What is the core of art therapy in Corona times?
Can therapy it be exercised from afar?
Here are a few thoughts and a self-help tool for art therapists during Corona times.
When someone in the world holds me in their mind, and I have faith in it, I feel that I genuinely exist. This is what our clients feel when they are held in our minds. It is a quality of the permission experience. Permission to be who they are.
The therapist represents the role of the mother as a carrier of memories of life in the studio, of stories being told, and of actions being executed upon the materials. The therapist, too, aims to be in a reverie state of mind so that they can be best attuned to the needs of their clients.
Moreover, as therapists, we are the memory keepers of the baby/client, and we carry it in the days to come. The studio, in turn, holds us both as a womb, and for that matter, the studio is a fine co-therapist.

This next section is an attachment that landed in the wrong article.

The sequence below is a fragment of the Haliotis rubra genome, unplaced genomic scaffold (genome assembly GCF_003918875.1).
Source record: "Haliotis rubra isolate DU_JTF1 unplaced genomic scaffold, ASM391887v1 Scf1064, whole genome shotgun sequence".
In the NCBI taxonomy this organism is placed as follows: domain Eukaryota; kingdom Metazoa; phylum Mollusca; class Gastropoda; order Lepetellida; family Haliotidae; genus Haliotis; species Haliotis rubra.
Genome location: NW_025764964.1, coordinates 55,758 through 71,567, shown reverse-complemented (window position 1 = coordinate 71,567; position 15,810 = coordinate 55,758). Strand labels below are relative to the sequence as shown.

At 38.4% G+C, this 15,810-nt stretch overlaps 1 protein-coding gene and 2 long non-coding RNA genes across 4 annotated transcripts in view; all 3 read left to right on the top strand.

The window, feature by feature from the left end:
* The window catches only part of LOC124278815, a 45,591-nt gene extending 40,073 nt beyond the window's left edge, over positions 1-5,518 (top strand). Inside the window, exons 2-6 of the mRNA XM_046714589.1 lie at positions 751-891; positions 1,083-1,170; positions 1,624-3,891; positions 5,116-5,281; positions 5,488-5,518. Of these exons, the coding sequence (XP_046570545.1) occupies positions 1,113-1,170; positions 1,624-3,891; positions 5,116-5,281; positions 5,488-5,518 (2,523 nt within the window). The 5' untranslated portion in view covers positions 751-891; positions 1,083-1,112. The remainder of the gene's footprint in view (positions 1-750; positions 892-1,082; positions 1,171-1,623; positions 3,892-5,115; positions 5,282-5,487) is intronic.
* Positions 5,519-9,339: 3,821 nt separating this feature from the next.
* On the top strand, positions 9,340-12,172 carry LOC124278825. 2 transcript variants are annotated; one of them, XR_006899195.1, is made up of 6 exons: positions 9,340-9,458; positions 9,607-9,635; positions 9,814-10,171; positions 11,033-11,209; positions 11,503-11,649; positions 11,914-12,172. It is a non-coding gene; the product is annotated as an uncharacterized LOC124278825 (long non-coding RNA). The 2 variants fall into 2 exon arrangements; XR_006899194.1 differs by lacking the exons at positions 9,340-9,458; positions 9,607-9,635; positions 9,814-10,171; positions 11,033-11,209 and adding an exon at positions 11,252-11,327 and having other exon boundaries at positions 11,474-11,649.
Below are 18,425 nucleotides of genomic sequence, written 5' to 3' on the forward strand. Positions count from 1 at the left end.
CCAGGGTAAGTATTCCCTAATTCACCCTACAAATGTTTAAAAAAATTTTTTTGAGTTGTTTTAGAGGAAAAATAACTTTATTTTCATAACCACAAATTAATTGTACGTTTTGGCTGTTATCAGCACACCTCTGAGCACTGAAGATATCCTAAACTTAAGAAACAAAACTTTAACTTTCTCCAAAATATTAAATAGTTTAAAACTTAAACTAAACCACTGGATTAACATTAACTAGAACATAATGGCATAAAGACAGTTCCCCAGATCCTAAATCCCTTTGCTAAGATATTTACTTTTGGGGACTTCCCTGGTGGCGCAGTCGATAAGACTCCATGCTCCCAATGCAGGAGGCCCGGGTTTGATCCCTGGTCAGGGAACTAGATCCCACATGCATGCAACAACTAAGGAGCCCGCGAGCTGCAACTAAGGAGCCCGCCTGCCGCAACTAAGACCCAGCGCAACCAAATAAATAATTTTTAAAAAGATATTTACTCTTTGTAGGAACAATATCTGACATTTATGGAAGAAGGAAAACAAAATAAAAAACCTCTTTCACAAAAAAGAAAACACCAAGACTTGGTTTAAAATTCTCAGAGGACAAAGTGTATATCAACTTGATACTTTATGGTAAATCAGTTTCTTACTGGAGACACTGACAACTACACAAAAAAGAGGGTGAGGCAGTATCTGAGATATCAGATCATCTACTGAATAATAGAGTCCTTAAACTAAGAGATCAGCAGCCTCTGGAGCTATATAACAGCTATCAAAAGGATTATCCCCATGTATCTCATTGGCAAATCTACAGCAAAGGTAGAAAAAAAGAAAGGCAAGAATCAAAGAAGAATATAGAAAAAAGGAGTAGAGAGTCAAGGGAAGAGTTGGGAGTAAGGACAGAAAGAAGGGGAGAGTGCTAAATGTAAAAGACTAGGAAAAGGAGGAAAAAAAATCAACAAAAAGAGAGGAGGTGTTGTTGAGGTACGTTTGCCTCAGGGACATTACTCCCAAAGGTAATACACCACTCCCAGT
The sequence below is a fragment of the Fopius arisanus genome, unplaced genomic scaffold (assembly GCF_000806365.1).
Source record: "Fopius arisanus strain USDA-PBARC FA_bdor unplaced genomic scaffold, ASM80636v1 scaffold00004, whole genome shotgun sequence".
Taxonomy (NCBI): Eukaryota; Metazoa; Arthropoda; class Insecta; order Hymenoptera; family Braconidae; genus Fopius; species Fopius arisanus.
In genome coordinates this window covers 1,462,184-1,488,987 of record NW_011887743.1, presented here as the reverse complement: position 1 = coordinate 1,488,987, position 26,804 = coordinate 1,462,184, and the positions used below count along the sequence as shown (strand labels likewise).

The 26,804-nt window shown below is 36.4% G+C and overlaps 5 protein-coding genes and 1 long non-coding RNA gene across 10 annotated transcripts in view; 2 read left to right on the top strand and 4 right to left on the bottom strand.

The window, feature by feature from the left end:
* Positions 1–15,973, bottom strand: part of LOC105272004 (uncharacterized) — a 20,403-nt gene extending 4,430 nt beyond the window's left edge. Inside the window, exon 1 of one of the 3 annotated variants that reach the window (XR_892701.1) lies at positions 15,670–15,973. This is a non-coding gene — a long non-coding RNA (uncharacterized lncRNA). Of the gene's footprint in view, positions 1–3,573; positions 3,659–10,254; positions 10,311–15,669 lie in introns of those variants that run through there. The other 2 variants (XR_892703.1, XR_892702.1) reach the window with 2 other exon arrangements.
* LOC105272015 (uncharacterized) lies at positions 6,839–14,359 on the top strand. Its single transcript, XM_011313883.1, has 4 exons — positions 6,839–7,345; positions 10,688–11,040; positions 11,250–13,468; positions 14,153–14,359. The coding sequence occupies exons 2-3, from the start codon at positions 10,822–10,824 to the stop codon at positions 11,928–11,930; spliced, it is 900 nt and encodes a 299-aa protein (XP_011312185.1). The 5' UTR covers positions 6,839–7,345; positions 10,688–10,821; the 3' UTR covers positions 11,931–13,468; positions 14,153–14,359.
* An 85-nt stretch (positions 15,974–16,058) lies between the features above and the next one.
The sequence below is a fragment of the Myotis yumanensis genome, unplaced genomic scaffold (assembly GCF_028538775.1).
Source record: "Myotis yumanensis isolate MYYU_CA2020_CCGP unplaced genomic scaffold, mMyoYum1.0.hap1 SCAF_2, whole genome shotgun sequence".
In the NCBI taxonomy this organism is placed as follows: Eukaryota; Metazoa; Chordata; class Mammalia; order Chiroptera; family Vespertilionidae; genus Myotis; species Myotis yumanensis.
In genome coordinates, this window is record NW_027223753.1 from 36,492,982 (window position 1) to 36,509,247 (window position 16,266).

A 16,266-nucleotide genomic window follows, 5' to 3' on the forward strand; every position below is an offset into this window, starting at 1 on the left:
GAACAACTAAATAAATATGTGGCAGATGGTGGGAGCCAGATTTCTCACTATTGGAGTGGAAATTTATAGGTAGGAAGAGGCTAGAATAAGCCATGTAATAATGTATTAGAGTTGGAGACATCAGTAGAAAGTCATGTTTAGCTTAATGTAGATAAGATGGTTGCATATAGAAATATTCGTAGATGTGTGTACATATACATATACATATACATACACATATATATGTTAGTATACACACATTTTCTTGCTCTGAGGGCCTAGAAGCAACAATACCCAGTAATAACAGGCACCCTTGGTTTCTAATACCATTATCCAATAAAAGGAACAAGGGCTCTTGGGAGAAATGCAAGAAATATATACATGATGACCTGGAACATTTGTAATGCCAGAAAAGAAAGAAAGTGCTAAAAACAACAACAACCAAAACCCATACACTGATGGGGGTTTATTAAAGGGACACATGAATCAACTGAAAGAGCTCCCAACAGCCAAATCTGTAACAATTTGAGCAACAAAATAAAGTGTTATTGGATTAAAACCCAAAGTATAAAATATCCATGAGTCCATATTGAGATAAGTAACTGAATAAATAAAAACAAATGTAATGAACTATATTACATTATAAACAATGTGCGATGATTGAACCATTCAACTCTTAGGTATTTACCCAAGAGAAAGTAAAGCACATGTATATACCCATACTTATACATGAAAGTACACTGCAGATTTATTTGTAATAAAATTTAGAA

These days, in Corona-times, as the range of signals we usually have from our clients engaging in their art is unavailable, we need to adjust to different ways of communicating with them, perhaps through the internet.
I may send a text message to my client, such as: How are you these days? Would you like to meet online? Or, I’m sending you a photo of a view that reminds me of you…
Such signals are based are on my ability to hold the client in my mind and be a memory keeper. Nevertheless, reaching out needs to be attuned to the needs of our clients.
This can not be derived from my anxiety or my need to “feed.”
It will be different with each person, regarding quantity, style, and whether to do it at all. It isn’t technical, it is the precision in the heart of therapy.
It seems to me that this is now a valuable learning process for art therapists. We are used to long stretches of silence and art-making, now we need to make some adjustments. Perhaps meet on the internet.
This will also affect our professional learning in the days following the crisis.
Thus, I suggest writing a diary regarding this internal process, the different dialogues we have with our clients, and the therapists we supervise. I recommend relating to what I am thinking, feeling, and doing, including dating each writing. This will accumulate into a fascinating therapy diary (in a table, perhaps?). You can also draw next to the entries, scribble, or paste a photograph.
Eygptian scribe, Luover, Paris